I’m no expert on most things, but if there is one thing I know for absolute certain then it’s this: when James Blunt sang: “You're beautiful. You're beautiful. You're beautiful, it's true,” he wasn’t referring to Tactical Workz’ Maraxus mechanical mod. I know how ugly that thing is because I owned three of them.
“Now I do not believe you wanted to do that,” said a Harry Enfield TV character. He was clever like that, this character. He could see what the other person was doing and identify all the things that were wrong with those things. A character that was almost as clever and funny as the thousands of people who would go to school and work the next day saying “Now I do not believe you wanted to do that.” Over and over. And over. Oh yes, the Nineties was a golden age of workplace comedy.
I’ve recently come across a court for vapers. It’s not a real court. It’s a group on a social media platform that offers to settle vaping community disputes. No police fabricating evidence but there may be men wearing wigs – I don’t judge. I can’t, I don’t have a gown. All told, it seems as palatable as having a strange person shouting abuse through my letterbox. It got me wondering if there wasn’t a better way for vapers to seek redress.
Life is nothing without failure; I used to tell this to a room of blank-faced teenagers. For some reason they failed to grasp how without Newton making mistakes we would not know that f=G*m1m2/r^2. They either failed to grasp it or were too busy wondering about when they could next nip behind some Portakabins to reply. Who’s having the last laugh now though, eh? Stupid students.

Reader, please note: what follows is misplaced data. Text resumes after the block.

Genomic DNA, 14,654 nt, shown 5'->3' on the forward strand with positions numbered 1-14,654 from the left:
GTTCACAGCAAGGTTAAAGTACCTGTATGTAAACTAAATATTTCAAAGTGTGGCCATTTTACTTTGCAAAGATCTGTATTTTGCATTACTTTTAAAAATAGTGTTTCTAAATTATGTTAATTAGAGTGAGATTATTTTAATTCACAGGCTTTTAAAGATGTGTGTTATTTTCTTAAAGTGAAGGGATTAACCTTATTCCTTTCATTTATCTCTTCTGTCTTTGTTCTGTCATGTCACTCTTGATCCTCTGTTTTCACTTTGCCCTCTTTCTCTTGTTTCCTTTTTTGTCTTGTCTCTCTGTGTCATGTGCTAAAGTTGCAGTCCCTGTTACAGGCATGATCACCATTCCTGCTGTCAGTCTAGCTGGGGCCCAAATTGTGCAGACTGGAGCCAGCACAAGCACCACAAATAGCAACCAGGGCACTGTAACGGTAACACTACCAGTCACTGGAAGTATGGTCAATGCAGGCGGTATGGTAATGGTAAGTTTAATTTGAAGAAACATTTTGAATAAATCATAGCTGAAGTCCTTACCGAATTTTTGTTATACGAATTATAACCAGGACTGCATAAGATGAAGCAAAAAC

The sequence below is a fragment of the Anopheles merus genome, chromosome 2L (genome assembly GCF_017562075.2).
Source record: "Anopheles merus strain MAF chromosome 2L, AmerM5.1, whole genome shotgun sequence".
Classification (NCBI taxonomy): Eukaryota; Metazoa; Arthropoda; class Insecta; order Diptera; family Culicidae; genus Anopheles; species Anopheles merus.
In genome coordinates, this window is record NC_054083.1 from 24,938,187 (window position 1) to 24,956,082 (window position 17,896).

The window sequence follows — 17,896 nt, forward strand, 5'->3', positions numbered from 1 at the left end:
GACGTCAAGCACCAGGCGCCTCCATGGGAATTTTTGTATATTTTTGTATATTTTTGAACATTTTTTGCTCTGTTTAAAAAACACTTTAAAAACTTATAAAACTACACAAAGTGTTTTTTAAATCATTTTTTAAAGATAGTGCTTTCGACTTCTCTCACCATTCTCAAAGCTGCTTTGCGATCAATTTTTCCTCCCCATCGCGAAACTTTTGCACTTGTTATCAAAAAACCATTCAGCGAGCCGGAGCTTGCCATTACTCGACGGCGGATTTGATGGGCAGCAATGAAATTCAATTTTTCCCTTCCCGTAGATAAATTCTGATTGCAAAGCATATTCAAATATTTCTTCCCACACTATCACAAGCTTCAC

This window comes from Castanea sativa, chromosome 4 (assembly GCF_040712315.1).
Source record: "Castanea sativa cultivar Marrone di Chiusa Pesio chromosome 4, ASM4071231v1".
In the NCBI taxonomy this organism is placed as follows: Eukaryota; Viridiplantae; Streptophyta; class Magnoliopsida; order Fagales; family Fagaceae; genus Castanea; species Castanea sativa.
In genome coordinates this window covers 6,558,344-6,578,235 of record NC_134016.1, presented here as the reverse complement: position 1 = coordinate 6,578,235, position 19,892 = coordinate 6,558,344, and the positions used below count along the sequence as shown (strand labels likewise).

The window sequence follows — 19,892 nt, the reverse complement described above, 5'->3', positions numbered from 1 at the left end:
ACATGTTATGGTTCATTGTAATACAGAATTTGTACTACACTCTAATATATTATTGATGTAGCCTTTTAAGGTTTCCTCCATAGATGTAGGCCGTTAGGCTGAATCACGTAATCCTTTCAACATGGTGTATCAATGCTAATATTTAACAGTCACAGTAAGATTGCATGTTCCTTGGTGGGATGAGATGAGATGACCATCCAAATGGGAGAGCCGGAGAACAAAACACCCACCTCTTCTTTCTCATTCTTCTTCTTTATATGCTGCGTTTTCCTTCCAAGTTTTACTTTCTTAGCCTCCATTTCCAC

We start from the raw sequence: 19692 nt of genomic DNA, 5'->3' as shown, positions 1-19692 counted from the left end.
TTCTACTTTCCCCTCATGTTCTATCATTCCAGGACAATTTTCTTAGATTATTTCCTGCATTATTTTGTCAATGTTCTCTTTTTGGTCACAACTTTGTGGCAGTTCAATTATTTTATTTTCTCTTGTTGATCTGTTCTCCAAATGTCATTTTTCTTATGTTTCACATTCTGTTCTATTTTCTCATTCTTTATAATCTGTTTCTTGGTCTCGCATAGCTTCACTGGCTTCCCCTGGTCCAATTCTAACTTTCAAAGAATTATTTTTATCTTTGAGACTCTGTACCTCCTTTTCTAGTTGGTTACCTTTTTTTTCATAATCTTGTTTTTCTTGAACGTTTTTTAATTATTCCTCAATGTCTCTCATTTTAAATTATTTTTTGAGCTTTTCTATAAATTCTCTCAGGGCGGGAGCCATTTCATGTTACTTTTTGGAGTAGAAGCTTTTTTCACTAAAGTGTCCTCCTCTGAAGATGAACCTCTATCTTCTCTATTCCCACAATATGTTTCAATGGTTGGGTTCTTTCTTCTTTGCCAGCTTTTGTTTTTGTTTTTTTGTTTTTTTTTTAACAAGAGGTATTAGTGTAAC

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When I was a young lad I was besotted with my boxes of plastic soldiers. If it wasn’t raining you’d find me out under a bush recreating a conflict in which the good side always won. If it was raining, bed blankets became makeshift hills from which my Tommy battalion would decimate a panzer division. Time rolled on and my idea of what was fun changed, much like how I’ve fallen out of love with the RTA.
It was bitingly cold, every sensible person in the street was by a fire eating crumpets and watching Doctor Who. They could do that because fires hadn’t suffered a de facto ban, proper dense fog ruled the weather and people hadn’t yet realised how bad a choice Sylvester McCoy was. I wasn’t, I was holding a torch while my mate John fixed a spoiler to the boot of his Scirocco. I was losing one of my five senses and the will to live.
There are some mighty big benefits in being able to work from home. I never have to ask myself if it’s OK to pop off to make a coffee for a start. The dress code is as relaxed as the chair I can slump in to pet the puppy (that’s not a euphemism) and ‘Beer Friday’ can run all week long. Yep, life is good: no one complains about the vape clouds and the music runs to an incredibly loud volume. So I’m insulated.
Standing in what used to be described as a garden, well some might still term it such but the puppy has put pay to it ever appearing on BBC2. Standing in the garden thinking about the events of the week with Totally Wicked and the EU court and the petition. And it struck me how much vaping saved my life.
Round like a circle in a spiral, like a wheel within a wheel. Never ending or beginning on an ever-spinning reel. Like a snowball down a mountain, or a carnival balloon. Like a carousel that's turning running rings around the moon. Like a clock whose hands are sweeping past the minutes of its face; and the world is like an apple whirling silently in space. Like the circles that you find in the windmills of your mind.